I heard about the plans to build only yesterday, and immediately thought of the longtime harbor seal colony. They have lived full time on that dock for several years, and (since the birth of six very cute babies) now number more than the eight mentioned. They are easily disturbed by boats (and even some idiot I came upon swimming toward them a month ago). The adults jump into the water, leaving the distressed pups behind. I would hate to see Alameda's only harbor seal colony driven off or harmed.
I saw a picture taken by Richard of some man in the water with the seals. Richard accidentally refers to the seal as a sea lion, but corrects that in a later tweet.I don't know if this is the same idiot that you saw, Jack. Let's hope there's not more than one. https://twitter.com/AlamedaPtEnviro/status/407549667186978817/photo/1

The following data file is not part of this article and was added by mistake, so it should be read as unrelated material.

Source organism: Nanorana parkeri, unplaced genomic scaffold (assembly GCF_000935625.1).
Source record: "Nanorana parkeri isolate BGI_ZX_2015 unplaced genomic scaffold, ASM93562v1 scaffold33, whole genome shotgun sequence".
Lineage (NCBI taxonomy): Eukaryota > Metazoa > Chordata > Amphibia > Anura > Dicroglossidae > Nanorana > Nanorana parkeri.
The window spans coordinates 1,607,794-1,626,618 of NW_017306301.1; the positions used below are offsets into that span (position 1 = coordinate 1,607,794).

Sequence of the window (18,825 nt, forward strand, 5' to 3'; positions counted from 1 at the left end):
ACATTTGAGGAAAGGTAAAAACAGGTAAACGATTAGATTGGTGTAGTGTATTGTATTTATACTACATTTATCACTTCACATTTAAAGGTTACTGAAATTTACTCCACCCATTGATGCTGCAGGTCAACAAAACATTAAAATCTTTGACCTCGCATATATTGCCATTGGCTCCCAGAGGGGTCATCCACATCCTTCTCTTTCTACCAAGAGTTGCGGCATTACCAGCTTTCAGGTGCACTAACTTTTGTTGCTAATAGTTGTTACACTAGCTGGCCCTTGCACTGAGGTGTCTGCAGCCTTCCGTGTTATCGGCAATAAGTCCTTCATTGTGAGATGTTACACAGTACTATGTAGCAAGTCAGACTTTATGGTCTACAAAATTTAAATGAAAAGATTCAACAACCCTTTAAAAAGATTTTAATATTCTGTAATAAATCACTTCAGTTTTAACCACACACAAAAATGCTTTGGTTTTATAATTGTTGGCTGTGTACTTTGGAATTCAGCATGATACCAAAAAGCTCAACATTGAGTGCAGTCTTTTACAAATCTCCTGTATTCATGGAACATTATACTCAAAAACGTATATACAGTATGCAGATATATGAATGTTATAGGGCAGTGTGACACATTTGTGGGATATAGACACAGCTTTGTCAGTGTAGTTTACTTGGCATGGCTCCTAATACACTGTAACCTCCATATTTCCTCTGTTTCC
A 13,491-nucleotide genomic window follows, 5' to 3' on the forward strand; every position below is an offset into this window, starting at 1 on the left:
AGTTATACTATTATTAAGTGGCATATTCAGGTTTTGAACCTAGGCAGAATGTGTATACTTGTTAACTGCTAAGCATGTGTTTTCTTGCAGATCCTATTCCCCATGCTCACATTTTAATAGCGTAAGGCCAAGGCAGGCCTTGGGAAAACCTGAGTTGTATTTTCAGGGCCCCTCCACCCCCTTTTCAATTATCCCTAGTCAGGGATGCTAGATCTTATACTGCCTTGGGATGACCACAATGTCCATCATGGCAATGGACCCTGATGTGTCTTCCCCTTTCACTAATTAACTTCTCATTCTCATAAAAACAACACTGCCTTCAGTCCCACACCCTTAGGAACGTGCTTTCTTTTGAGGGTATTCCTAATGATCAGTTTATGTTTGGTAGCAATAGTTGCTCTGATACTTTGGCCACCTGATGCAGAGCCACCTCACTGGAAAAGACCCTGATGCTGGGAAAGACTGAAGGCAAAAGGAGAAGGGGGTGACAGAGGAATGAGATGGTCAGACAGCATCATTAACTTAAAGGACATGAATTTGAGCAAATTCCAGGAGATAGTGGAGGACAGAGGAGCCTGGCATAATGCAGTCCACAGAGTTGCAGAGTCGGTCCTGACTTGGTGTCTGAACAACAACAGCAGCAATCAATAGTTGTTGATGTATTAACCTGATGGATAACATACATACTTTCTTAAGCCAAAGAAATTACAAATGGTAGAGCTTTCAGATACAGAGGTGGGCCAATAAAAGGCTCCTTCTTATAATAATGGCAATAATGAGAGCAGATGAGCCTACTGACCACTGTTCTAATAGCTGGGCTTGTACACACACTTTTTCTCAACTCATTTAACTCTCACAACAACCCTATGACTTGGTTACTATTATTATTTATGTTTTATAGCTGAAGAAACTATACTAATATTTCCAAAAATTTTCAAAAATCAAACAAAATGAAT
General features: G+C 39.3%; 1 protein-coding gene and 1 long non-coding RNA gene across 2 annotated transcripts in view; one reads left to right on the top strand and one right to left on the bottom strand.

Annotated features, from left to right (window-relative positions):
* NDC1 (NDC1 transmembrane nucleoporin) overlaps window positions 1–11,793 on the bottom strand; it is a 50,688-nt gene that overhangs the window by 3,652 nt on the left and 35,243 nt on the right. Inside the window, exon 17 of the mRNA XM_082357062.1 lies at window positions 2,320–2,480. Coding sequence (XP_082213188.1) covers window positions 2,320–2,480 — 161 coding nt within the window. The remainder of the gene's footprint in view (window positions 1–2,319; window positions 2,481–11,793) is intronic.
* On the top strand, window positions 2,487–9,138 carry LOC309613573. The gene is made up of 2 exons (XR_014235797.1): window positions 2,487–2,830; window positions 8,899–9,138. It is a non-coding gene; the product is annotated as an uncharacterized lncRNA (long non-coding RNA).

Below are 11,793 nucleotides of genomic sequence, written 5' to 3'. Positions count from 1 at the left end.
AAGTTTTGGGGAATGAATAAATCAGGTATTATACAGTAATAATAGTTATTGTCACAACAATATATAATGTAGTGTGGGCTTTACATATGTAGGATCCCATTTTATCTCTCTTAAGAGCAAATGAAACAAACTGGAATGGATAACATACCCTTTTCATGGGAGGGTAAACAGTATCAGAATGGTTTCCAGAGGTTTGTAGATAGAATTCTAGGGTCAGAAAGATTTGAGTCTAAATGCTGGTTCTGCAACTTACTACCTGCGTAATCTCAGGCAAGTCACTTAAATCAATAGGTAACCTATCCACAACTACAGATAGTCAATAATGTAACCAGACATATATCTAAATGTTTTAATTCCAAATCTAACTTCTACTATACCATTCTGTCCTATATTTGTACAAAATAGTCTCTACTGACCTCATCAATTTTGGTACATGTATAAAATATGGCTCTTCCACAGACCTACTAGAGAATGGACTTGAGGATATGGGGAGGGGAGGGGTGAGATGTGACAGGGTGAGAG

Captain Soggy January 06, 2014 at 11:48 AM
I see nothing good about encouraging the Harbor Seals to use a haul-out dock near the developed shore. A Harbor Seal Haul-out dock moored to the jetty south of the proposed facility would make much more sense. The Seals will be better served by giving them a haul-out away from people and predators.
Hans Bockenkamp January 06, 2014 at 01:51 PM
It is disturbing to hear about this Bay Ferry endeavor for the first time from an photographer. At first glance I am thinking Ron Cowen (water Taxi originator) and his crony Don Perata, Alameda latest advisor of Alameda's City Manager for being behind this latest brainstorm. I see and smell a conspiracy.
mr magoo January 06, 2014 at 11:56 PM